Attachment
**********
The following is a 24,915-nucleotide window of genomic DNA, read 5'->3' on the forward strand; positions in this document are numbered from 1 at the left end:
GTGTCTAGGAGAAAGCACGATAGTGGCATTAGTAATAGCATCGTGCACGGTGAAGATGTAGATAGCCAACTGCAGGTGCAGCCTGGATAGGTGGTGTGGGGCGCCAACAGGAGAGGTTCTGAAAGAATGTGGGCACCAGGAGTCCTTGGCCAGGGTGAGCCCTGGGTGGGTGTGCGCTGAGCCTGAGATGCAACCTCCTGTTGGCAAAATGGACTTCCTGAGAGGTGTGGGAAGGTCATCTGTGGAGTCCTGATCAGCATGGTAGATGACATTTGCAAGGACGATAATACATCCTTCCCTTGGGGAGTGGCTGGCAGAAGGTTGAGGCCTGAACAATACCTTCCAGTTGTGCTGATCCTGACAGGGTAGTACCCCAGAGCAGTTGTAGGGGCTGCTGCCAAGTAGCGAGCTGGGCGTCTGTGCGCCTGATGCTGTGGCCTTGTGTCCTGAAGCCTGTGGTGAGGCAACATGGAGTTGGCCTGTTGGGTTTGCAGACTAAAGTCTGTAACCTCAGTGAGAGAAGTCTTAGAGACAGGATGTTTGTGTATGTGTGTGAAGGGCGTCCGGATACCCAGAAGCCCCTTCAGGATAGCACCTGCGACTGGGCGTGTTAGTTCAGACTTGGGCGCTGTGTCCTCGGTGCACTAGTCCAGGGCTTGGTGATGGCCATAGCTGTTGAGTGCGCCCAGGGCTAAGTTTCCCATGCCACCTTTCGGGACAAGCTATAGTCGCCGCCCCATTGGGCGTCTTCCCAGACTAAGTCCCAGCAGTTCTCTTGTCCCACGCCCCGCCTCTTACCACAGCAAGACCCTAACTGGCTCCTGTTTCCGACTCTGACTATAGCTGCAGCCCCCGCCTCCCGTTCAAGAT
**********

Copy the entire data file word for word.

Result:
The following is a 24,915-nucleotide window of genomic DNA, read 5'->3' on the forward strand; positions in this document are numbered from 1 at the left end:
GTGTCTAGGAGAAAGCACGATAGTGGCATTAGTAATAGCATCGTGCACGGTGAAGATGTAGATAGCCAACTGCAGGTGCAGCCTGGATAGGTGGTGTGGGGCGCCAACAGGAGAGGTTCTGAAAGAATGTGGGCACCAGGAGTCCTTGGCCAGGGTGAGCCCTGGGTGGGTGTGCGCTGAGCCTGAGATGCAACCTCCTGTTGGCAAAATGGACTTCCTGAGAGGTGTGGGAAGGTCATCTGTGGAGTCCTGATCAGCATGGTAGATGACATTTGCAAGGACGATAATACATCCTTCCCTTGGGGAGTGGCTGGCAGAAGGTTGAGGCCTGAACAATACCTTCCAGTTGTGCTGATCCTGACAGGGTAGTACCCCAGAGCAGTTGTAGGGGCTGCTGCCAAGTAGCGAGCTGGGCGTCTGTGCGCCTGATGCTGTGGCCTTGTGTCCTGAAGCCTGTGGTGAGGCAACATGGAGTTGGCCTGTTGGGTTTGCAGACTAAAGTCTGTAACCTCAGTGAGAGAAGTCTTAGAGACAGGATGTTTGTGTATGTGTGTGAAGGGCGTCCGGATACCCAGAAGCCCCTTCAGGATAGCACCTGCGACTGGGCGTGTTAGTTCAGACTTGGGCGCTGTGTCCTCGGTGCACTAGTCCAGGGCTTGGTGATGGCCATAGCTGTTGAGTGCGCCCAGGGCTAAGTTTCCCATGCCACCTTTCGGGACAAGCTATAGTCGCCGCCCCATTGGGCGTCTTCCCAGACTAAGTCCCAGCAGTTCTCTTGTCCCACGCCCCGCCTCTTACCACAGCAAGACCCTAACTGGCTCCTGTTTCCGACTCTGACTATAGCTGCAGCCCCCGCCTCCCGTTCAAGAT